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Jose Fremonde Xenos v. Paul Singley


September 21, 2012


The opinion of the court was delivered by: Schiller, J.


Jose Fremonde Xenos, proceeding pro se, brings a § 1983 claim for unlawful intensive probation supervision and unlawful arrest against Probation Officer Paul Singley, Chief Adult Probation Officer Marie Bartosh, the Northampton County Department of Adult Probation, and the County of Northampton.*fn1 Currently before the Court is Defendants' motion to dismiss for failure to state a claim. For the reasons set forth below, Defendants' motion is granted.


On August 16, 2007, Xenos pleaded nolo contendere to felony forgery in the third degree and was sentenced to three to eighteen months incarceration with credit for time served, followed by twenty-four months of probation. (Compl. Ex. A [Sentence Sheet].) Xenos subsequently attempted to withdraw his nolo contendere plea multiple times without success. (Defs.' Mot. to Dismiss Ex. C [State Appellate Docket] at 2-4); see Xenos v. Hawbecker, 441 F. App'x 128, 132 (3d Cir. 2011)

(accepting the validity of Xenos's nolo contendere plea).

On March 3, 2009, Probation Officer Singley issued a detainer for Xenos due to a probation violation. Xenos was arrested at his home by a sheriff who presented him with the detainer and a protection from abuse order issued by Judge Edward Smith. (Compl. II at 5.*fn2 ) On March 5, 2009, Probation Officer Singley filed a petition for review of parole signed by his supervisor, Chief Adult Probation Officer Bartosh, which states that Xenos "violated the technical conditions of his parole supervision by failing to maintain a current and valid address" and by "committing overt acts." (Compl. Ex. B [Petition for Review of Parole].) On that day, the court held a Gagnon I hearing and ordered a psychiatric evaluation of Xenos. (Defs.' Mot. to Dismiss Ex. B [Court of Common Pleas Docket] at 19.) On March 20, 2009, the court held a Gagnon II hearing and ordered that Xenos be transferred to a mental hospital for no more than ninety days in order to restore competency to proceed with the prosecution. (Compl. Ex. C [Order of Court].) On September 11, 2009, Xenos was released from the mental hospital.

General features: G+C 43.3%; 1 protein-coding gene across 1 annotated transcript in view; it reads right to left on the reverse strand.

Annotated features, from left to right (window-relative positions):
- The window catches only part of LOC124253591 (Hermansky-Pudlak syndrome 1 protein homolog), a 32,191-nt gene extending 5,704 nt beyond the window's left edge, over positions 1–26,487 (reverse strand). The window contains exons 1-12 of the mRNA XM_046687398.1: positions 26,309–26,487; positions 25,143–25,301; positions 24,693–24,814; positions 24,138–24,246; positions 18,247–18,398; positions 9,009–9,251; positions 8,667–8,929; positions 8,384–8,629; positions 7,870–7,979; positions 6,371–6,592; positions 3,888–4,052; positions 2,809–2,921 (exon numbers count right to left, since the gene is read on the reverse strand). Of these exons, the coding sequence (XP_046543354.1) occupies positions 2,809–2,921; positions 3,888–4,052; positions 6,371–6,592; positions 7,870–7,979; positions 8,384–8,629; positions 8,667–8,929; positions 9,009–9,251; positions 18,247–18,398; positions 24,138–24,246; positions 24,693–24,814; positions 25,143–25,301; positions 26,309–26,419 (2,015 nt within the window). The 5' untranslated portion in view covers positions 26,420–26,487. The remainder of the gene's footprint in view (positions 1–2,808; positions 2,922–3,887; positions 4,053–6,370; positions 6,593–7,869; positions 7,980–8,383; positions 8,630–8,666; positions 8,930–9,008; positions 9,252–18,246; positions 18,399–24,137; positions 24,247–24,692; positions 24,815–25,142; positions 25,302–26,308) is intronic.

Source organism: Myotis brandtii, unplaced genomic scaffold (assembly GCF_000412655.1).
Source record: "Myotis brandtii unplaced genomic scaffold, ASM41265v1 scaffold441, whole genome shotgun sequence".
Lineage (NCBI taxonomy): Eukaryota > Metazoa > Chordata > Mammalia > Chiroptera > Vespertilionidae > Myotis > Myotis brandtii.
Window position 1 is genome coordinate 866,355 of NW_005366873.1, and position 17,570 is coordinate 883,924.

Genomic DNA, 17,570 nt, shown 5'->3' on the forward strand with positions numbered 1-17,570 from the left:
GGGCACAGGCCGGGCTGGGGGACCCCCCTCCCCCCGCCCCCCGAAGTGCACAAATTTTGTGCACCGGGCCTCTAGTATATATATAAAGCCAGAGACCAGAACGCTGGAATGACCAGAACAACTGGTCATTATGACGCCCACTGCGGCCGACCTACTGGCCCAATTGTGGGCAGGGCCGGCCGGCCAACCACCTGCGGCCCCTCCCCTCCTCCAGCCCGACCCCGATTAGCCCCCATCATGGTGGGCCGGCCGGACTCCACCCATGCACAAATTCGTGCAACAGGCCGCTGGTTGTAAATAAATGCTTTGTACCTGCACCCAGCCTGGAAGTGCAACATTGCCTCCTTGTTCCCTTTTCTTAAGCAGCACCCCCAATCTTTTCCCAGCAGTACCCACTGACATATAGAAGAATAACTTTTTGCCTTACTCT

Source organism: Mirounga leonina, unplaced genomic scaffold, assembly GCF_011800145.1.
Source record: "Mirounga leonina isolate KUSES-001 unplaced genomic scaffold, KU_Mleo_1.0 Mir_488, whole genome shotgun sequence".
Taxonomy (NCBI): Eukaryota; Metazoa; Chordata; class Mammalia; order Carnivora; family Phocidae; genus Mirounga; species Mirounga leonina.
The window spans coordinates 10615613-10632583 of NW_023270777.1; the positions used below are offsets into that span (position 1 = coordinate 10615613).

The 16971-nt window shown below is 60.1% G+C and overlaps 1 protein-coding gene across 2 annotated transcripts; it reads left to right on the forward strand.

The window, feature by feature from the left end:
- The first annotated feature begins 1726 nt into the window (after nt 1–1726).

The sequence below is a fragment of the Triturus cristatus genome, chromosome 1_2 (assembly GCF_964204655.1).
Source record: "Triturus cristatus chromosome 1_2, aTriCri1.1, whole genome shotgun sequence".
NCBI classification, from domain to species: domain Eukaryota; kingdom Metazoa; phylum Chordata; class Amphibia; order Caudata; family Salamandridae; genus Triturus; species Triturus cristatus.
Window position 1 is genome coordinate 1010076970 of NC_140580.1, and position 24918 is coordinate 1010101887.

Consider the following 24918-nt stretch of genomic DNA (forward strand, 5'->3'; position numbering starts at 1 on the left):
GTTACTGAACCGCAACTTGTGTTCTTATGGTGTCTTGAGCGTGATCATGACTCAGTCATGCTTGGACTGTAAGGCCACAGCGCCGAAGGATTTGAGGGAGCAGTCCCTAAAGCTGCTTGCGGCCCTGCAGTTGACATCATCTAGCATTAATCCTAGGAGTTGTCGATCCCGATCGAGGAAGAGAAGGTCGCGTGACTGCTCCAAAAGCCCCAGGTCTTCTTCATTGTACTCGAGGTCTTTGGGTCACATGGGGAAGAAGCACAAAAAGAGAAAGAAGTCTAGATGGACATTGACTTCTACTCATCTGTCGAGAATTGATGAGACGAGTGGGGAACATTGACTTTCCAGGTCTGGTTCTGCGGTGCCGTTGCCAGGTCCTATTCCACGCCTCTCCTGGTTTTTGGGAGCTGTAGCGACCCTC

On September 18, 2009, Probation Officer Singley submitted to Judge Smith an order to arrest and detain Xenos that states that Xenos violated the conditions of his supervision by failing to appear as directed and failing to contact the Northampton County Adult Probation Department; Judge Smith issued an order that authorized Xenos's arrest the same day. (Compl. Ex. D [Order to Arrest and Detain]; see Court of Common Pleas Docket at 21.) Xenos was arrested on September 21, 2009. (Court of Common Pleas Docket at 1, 21.) The order was vacated the following day. Xenos was released from prison, and the case was closed on November 18, 2009. (Id. at 21-22.)

Defendants filed their motion to dismiss on April 4, 2012. By Order of the Court, Xenos had until July 30, 2012 to respond, but failed to do so. While a motion may be granted as uncontested in the absence of a timely response, see E.D. Pa. R. 7.1(c), because Xenos is a pro se plaintiff, the Court declines to grant Defendants' motion on that basis. See Xenos v. Hawbecker, 441 F. App'x 128, 131 (3d Cir. 2011) (finding dismissal based only on plaintiff's failure to respond inappropriate "unless a plaintiff's failure to oppose a motion can truly be understood to reflect that the motion is unopposed").